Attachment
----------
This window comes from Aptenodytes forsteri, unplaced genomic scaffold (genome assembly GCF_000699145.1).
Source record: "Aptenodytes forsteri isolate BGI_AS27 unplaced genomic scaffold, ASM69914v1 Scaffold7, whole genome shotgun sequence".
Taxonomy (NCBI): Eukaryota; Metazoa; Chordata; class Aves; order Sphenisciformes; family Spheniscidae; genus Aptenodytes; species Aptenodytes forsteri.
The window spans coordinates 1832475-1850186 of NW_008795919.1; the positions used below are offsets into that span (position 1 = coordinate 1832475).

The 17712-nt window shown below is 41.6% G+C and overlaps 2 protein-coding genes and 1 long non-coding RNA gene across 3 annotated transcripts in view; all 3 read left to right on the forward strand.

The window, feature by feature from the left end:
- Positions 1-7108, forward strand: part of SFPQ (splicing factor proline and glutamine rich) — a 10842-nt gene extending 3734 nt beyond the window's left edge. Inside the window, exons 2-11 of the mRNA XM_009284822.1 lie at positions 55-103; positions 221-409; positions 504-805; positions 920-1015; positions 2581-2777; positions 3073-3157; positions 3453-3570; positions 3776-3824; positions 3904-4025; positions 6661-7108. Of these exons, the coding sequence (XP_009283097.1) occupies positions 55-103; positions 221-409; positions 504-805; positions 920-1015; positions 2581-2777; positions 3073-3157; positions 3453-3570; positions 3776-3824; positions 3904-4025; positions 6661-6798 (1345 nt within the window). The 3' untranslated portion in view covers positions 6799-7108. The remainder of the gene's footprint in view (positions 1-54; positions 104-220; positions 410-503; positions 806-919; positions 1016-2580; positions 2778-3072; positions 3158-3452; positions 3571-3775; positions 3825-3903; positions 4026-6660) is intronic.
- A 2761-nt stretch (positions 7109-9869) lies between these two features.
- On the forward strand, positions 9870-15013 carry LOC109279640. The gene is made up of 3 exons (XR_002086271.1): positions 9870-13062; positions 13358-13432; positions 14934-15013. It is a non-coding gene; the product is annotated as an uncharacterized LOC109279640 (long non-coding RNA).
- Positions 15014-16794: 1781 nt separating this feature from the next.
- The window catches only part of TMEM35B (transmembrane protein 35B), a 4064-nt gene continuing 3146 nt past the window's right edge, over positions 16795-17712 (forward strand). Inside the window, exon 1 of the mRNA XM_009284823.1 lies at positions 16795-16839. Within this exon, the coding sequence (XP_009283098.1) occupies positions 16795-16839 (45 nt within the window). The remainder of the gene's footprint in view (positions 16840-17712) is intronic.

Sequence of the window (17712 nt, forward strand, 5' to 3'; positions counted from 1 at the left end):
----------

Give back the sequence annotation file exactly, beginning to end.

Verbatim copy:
This window comes from Aptenodytes forsteri, unplaced genomic scaffold (genome assembly GCF_000699145.1).
Source record: "Aptenodytes forsteri isolate BGI_AS27 unplaced genomic scaffold, ASM69914v1 Scaffold7, whole genome shotgun sequence".
Taxonomy (NCBI): Eukaryota; Metazoa; Chordata; class Aves; order Sphenisciformes; family Spheniscidae; genus Aptenodytes; species Aptenodytes forsteri.
The window spans coordinates 1832475-1850186 of NW_008795919.1; the positions used below are offsets into that span (position 1 = coordinate 1832475).

The 17712-nt window shown below is 41.6% G+C and overlaps 2 protein-coding genes and 1 long non-coding RNA gene across 3 annotated transcripts in view; all 3 read left to right on the forward strand.

The window, feature by feature from the left end:
- Positions 1-7108, forward strand: part of SFPQ (splicing factor proline and glutamine rich) — a 10842-nt gene extending 3734 nt beyond the window's left edge. Inside the window, exons 2-11 of the mRNA XM_009284822.1 lie at positions 55-103; positions 221-409; positions 504-805; positions 920-1015; positions 2581-2777; positions 3073-3157; positions 3453-3570; positions 3776-3824; positions 3904-4025; positions 6661-7108. Of these exons, the coding sequence (XP_009283097.1) occupies positions 55-103; positions 221-409; positions 504-805; positions 920-1015; positions 2581-2777; positions 3073-3157; positions 3453-3570; positions 3776-3824; positions 3904-4025; positions 6661-6798 (1345 nt within the window). The 3' untranslated portion in view covers positions 6799-7108. The remainder of the gene's footprint in view (positions 1-54; positions 104-220; positions 410-503; positions 806-919; positions 1016-2580; positions 2778-3072; positions 3158-3452; positions 3571-3775; positions 3825-3903; positions 4026-6660) is intronic.
- A 2761-nt stretch (positions 7109-9869) lies between these two features.
- On the forward strand, positions 9870-15013 carry LOC109279640. The gene is made up of 3 exons (XR_002086271.1): positions 9870-13062; positions 13358-13432; positions 14934-15013. It is a non-coding gene; the product is annotated as an uncharacterized LOC109279640 (long non-coding RNA).
- Positions 15014-16794: 1781 nt separating this feature from the next.
- The window catches only part of TMEM35B (transmembrane protein 35B), a 4064-nt gene continuing 3146 nt past the window's right edge, over positions 16795-17712 (forward strand). Inside the window, exon 1 of the mRNA XM_009284823.1 lies at positions 16795-16839. Within this exon, the coding sequence (XP_009283098.1) occupies positions 16795-16839 (45 nt within the window). The remainder of the gene's footprint in view (positions 16840-17712) is intronic.

Sequence of the window (17712 nt, forward strand, 5' to 3'; positions counted from 1 at the left end):